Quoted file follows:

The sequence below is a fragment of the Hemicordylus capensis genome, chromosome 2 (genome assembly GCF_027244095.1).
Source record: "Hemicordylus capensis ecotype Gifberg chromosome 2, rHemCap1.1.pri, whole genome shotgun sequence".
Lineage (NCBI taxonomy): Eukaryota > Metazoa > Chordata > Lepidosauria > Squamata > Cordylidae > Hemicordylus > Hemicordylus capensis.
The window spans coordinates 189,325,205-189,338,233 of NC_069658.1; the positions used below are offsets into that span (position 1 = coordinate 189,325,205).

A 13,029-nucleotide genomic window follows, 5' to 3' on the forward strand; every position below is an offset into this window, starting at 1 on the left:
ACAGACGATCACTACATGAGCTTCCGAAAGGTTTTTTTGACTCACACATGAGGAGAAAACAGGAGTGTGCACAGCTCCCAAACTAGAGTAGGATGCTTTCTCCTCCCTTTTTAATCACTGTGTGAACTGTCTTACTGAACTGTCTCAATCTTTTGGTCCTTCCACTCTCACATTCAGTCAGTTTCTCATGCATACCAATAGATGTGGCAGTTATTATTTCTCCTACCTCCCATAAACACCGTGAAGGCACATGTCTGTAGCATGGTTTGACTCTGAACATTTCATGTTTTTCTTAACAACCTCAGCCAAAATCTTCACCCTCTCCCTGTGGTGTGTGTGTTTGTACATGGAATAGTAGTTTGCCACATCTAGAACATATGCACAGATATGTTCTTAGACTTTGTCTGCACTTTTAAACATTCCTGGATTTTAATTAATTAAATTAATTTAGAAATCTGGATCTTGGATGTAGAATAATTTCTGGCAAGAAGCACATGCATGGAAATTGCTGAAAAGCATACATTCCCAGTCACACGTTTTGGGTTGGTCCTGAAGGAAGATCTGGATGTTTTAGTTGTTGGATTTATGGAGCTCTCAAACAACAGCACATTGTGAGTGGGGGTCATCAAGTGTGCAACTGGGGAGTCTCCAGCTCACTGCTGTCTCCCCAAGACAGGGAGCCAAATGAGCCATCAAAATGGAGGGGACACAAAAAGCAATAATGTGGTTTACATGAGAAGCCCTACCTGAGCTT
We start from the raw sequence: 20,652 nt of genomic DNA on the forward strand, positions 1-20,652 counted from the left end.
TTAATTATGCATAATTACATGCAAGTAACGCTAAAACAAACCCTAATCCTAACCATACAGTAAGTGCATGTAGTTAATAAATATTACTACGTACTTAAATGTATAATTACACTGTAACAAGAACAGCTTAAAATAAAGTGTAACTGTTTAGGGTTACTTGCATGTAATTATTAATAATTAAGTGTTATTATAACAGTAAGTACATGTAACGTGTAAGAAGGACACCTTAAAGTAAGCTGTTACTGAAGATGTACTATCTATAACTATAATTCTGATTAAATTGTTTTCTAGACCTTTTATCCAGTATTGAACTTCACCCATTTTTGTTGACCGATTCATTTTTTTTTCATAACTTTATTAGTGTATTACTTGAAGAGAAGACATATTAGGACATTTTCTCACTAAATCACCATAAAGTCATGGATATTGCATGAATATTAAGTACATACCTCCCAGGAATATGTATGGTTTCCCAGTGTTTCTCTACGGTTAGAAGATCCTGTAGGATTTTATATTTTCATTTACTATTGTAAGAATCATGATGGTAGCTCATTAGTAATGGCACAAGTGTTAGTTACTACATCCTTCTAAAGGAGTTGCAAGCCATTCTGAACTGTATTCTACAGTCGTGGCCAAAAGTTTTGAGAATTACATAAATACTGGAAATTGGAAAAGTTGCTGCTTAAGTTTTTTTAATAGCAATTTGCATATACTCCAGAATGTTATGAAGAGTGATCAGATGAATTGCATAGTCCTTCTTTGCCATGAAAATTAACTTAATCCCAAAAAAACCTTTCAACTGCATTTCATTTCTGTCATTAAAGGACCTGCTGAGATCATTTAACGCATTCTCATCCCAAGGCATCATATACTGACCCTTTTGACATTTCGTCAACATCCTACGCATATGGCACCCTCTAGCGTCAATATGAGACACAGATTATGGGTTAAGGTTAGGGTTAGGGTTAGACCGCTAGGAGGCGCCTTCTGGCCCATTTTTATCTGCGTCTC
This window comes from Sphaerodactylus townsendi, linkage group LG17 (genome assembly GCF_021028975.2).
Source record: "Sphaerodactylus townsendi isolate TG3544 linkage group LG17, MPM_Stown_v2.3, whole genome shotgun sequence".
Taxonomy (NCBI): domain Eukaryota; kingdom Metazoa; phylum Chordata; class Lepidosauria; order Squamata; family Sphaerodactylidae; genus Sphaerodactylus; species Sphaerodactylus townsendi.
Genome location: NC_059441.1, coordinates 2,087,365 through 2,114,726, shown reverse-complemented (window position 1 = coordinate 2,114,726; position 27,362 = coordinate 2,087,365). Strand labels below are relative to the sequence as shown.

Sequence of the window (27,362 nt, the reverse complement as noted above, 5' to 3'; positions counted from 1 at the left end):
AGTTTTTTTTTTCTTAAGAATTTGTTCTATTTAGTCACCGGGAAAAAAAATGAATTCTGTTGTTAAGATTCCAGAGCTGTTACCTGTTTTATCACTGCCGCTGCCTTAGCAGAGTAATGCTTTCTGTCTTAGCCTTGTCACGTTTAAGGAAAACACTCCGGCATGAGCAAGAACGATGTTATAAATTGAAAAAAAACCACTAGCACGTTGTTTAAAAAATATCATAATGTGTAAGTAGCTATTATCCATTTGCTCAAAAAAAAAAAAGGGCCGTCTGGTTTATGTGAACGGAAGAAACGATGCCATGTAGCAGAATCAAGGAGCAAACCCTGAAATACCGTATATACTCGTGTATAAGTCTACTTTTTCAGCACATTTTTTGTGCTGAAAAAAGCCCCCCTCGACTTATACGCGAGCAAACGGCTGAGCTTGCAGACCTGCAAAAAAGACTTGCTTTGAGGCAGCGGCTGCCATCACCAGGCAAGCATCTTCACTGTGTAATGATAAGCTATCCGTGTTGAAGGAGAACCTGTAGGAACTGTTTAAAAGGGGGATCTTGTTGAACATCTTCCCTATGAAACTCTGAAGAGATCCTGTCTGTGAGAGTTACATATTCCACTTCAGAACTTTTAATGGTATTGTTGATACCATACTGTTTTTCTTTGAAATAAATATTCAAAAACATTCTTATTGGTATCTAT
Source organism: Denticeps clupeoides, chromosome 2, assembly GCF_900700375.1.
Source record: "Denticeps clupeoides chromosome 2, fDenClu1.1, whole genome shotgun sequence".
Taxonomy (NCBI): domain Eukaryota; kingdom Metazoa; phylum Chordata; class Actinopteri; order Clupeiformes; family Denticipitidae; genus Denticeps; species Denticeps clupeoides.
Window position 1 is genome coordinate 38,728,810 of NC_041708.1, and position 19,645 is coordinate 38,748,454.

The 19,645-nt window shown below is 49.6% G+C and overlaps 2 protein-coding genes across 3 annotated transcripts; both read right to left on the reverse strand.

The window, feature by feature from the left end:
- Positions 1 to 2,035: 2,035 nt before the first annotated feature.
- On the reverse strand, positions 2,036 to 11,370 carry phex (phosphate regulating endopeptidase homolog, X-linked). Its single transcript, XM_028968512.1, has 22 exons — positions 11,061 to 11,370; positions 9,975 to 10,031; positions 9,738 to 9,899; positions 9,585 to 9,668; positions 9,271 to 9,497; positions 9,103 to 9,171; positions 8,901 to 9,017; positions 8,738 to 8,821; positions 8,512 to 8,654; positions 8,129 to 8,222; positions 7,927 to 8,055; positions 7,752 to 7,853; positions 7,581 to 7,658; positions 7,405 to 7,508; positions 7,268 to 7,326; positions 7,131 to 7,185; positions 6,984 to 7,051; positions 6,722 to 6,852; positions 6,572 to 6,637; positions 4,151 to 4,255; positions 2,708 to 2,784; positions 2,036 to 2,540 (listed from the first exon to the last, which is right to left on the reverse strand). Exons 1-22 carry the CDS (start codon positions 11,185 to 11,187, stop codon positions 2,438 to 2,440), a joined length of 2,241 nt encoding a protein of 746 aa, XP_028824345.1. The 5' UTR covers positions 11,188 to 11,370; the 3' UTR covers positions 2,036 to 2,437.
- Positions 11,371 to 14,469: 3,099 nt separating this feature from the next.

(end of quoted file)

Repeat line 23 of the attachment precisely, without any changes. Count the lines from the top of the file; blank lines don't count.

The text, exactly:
- Positions 11,371 to 14,469: 3,099 nt separating this feature from the next.